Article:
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CERES Temporal Interpolation



Temporal Interpolation Description

  • The CERES instrument onboard Terra (10:30LT) or Aqua (13:30LT) are in sun-synchronous orbits limiting diurnal sampling
  • There are no CERES products that combine the Terra and Aqua observations
  • Linearly interpolation of cloud properties between CERES measurements is not sufficient to estimate the diurnal flux signal in between CERES measurements (ERBE temporal interpolation method), there are many regions with strong diurnal cycles
    • Regions with strong diurnal cycles include, maritime stratus region where clouds burn off during the day, land afternoon convective regions, and land daytime heating
    • The SSF1deg product uses ERBE temporal interpolation
    • ERBE temporal interpolation methodology
  • 3-hourly geostationary clouds and fluxes are used to estimate the flux in between CERES measurements to take into account changing meteorology (CERES temporal interpolation method)
  • Examples of ERBE and CERES temporal interpolation flux differences

Examples of ERBE and CERES temporal interpolation flux differences

Image: Drawing of CERES Temporal Interpolation Comparison of the ERBE and CERES SW flux temporal interpolation over a Peruvian maritime stratus region over the course of one day.
Image: Comparison Temporal Interpolation Plots Comparison of Terra minus Aqua ERBE temporal interpolation vs Terra minus Aqua CERES temporal interpolation of monthly mean regional SW fluxes.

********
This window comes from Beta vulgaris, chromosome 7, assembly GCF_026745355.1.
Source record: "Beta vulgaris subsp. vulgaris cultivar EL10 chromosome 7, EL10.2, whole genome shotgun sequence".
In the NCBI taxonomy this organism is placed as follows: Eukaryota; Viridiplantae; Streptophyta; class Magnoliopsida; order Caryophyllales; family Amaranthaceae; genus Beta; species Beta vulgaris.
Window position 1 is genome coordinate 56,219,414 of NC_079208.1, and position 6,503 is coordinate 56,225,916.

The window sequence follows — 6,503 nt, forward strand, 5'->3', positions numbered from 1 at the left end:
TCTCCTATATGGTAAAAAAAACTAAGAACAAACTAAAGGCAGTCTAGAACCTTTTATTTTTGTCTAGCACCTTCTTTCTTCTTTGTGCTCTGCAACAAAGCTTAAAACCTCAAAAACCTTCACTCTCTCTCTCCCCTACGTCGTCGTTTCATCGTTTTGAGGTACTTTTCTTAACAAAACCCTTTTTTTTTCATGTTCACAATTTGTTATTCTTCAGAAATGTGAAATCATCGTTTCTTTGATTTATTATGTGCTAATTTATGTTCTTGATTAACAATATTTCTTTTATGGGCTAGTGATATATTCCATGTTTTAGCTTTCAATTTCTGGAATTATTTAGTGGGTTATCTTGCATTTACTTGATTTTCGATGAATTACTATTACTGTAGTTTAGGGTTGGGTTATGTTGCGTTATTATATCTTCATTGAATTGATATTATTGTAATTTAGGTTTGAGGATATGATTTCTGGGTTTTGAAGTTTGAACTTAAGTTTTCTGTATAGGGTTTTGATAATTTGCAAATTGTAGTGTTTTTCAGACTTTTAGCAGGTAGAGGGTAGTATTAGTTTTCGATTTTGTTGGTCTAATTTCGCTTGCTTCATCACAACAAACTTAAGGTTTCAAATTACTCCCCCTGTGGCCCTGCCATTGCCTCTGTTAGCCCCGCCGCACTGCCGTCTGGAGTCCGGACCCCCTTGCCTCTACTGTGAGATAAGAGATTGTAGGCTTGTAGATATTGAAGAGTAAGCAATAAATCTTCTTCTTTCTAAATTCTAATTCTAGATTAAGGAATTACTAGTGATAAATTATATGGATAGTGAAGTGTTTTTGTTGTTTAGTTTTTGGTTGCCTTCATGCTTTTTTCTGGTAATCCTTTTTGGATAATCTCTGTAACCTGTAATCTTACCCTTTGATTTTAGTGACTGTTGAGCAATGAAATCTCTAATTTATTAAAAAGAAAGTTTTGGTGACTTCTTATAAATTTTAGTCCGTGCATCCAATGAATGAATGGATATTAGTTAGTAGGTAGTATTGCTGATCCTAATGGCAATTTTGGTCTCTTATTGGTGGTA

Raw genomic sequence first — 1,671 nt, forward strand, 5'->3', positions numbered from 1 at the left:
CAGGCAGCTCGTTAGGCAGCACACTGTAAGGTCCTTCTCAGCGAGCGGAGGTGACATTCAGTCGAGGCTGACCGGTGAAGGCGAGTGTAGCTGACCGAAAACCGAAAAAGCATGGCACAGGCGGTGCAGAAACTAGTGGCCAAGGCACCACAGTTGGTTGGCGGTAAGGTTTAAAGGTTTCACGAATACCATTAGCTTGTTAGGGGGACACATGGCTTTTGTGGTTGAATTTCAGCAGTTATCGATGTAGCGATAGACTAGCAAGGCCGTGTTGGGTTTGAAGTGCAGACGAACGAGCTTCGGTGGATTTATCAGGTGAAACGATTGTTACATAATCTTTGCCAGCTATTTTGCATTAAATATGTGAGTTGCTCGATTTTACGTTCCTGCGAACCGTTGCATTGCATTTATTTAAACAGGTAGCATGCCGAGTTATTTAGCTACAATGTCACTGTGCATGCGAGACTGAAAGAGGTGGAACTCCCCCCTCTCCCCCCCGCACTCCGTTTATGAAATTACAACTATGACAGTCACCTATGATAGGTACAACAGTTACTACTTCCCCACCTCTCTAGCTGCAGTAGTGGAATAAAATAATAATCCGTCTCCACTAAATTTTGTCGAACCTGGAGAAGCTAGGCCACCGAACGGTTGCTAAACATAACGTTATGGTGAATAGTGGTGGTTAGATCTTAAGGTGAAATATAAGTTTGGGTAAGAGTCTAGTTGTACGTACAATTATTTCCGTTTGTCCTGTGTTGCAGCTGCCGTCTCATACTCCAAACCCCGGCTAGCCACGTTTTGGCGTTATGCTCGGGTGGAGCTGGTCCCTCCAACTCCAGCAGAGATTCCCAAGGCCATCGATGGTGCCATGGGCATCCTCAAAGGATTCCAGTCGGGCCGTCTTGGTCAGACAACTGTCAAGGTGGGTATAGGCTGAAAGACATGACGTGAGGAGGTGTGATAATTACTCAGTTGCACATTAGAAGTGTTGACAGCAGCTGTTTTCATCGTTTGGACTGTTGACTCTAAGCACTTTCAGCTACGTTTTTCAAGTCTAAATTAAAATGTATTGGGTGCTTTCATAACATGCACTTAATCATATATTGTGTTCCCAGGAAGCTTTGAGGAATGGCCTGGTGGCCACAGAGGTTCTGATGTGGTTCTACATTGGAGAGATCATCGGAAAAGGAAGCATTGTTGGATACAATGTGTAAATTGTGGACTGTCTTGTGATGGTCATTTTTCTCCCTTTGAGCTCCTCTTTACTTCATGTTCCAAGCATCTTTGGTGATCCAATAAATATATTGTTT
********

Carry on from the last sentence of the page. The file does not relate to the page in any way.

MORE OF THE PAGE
Image: Comparison Temporal Interpolation Plots Comparison of ERBE minus CERES temporal interpolation of SW monthly mean regional fluxes.
Image: Comparison Temporal Interpolation Plots Comparison of ERBE and CERES LW flux temporal interpolation over clear-sky desert.
Image: Comparison Temporal Interpolation Plots The CERES LW flux temporal interpolation is not symmetric about noon.
Image: Comparison Temporal Interpolation Plots Comparison of ERBE minus CERES temporal interpolation of LW monthly mean regional fluxes.

CERES Temporal Interpolation Procedure

  • 3-hourly geostationary clouds and fluxes are used to estimate the flux in between CERES measurements to take into account changing meteorology between 60° N and 60° S
    • The CERES instrument onboard Terra (10:30LT) or Aqua (13:30LT) are in sun-synchronous orbits limiting diurnal sampling
  • CERES SW temporal interpolation uses directional models based on scene type. Directional models relate solar zenith angle with albedo. There are ~600 CERES ADMs types based on imager cloud properties, geo surface types.
    • First the MODIS and GEO cloud properties are derived
    • Second fill in the hourly increments during the day with the observed CERES and GEO fluxes
    • Third, to estimate the flux between observations, use the 2 directional models based on the scene types of the preceding and following observations at a given unfilled hour increment and average them
    • For clear-sky SW use the ERBE interpolation fluxes, since it is assumed that the clear-sky albedo is symmetric about noon
    • Over snow regions it is assumed that geostationary cloud properties are not of quality and ERBE temporal interpolation is used, also over a bright surface there is little modulation of the SW by clouds
  • CERES LW temporal interpolation uses linear interpolation using both CERES and geostationary observed LW fluxes.
    • For clear-sky land the ERBE half sine fit is used due to scarcity of clear-sky measurements

CERES Data Product Information

 
  Image: NASA Logo NASA Official: Dr. Norman Loeb
Page Curator: Edward Kizer
Page Last Modified: 10/16/2017 11:04:36 EST
Site Last Modified: 11/07/2017 17:18:43 EST